Seventy Five Years of Service 1940-2015 (and on-wards) The Company of Mission Priests, a dispersed men’s community founded in 1940, has now completed 75 years of service to the Church, and is looking forward to many more such years.
The outbreak of World War II presented the Church of England with many urgent pastoral and practical problems. In January 1940, these problems led the Superiors of the three Religious Communities (SSJE, CR and SSM) to issue an Appeal addressed to the clergy, supported by a covering letter from the Archbishop of Canterbury, Dr. Cosmo Lang. There was a need, they said, to form a company of Mission Priests, who would undertake to remain free from the personal and financial obligations of marriage and family life so that they could work, if necessary, without a full stipend, and be available to go wherever they might be needed. In this way, the pastoral and provision made for the future growth of the “housing estates which threaten to become new centres of heathenism.”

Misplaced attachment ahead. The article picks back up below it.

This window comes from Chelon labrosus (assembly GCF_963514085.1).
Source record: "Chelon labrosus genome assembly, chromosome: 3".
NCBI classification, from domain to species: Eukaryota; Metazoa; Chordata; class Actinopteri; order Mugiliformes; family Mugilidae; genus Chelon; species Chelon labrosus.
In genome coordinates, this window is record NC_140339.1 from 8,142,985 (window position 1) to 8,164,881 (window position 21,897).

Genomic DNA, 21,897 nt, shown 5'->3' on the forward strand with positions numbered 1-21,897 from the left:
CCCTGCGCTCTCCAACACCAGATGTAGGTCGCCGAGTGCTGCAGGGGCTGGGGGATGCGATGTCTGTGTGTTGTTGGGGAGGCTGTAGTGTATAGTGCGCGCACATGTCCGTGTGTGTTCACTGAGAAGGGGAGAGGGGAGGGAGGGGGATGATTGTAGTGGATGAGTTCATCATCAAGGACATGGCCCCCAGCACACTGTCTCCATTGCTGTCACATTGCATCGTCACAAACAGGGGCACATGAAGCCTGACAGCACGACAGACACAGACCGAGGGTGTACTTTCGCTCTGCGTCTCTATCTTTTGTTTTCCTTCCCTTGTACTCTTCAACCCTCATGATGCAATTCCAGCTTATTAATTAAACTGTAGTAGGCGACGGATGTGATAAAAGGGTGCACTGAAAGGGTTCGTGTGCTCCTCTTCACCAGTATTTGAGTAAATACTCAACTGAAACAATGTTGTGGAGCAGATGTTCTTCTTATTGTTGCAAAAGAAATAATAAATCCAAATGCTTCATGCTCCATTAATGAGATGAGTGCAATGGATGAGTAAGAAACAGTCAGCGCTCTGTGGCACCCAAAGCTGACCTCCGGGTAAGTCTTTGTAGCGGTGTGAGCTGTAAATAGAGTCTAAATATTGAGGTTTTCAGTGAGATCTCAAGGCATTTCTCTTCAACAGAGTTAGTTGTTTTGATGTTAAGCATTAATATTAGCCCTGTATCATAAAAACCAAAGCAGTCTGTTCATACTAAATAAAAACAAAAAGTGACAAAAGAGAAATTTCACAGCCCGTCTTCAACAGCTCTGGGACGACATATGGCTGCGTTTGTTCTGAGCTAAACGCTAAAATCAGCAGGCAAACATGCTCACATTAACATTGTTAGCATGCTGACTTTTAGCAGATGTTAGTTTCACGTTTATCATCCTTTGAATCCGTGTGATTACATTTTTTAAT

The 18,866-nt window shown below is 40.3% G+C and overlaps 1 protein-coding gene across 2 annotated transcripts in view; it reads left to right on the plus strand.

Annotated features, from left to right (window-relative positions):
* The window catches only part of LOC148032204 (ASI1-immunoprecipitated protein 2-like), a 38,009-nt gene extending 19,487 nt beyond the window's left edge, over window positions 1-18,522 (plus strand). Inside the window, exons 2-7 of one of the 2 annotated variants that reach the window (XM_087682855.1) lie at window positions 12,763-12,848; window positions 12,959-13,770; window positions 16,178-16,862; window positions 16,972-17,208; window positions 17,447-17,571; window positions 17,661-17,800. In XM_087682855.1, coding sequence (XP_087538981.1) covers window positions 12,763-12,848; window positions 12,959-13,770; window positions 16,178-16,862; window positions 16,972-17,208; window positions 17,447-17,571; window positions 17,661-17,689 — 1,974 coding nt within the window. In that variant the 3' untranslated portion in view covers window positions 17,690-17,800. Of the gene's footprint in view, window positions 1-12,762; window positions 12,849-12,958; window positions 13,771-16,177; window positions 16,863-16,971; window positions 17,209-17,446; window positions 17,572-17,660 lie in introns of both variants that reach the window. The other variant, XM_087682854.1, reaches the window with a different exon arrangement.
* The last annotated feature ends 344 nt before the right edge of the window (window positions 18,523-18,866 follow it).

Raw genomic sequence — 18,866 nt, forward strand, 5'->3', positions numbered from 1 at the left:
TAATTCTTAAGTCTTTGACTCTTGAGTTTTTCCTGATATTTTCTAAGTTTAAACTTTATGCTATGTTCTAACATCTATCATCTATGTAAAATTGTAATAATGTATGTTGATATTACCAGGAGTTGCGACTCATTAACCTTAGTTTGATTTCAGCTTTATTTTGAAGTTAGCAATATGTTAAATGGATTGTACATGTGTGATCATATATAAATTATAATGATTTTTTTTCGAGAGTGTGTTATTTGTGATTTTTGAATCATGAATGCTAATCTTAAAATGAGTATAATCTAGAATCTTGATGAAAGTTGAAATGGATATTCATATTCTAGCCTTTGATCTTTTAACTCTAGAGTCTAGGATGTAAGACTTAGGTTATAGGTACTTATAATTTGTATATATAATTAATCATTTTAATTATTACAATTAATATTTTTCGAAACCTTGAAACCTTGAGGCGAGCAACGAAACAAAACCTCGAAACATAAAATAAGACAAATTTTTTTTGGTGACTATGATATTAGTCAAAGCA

These Mission Priests, the Appeal suggested, would not take vows, as members of the Religious Communities did, but would bind themselves to this form of Apostolic Life by a solemn Promise to be renewed annually; and could withdraw from the Company on giving the required notice.
A number of priests responded, and the first members were admitted on the 2nd of May 1940. By 1944, the Company had 26 members, 19 of whom were serving in the parishes, while the others were chaplains to the Armed Forces or working in Africa. Since then, the Company has continued to serve both Church and people, primarily in the large housing estates and inner-city areas of England, but also, for many years, overseas, in Guyana and Madagascar.
A crisis, and its outcome In 1992 the Company had over 40 members; but the decision of the Church of England’s General Synod in that year to proceed to the ordination of women to the priesthood caused a crisis of conscience for many. As a result, in 1994 over half of the members withdrew in order to seek admission to the Roman Catholic Church.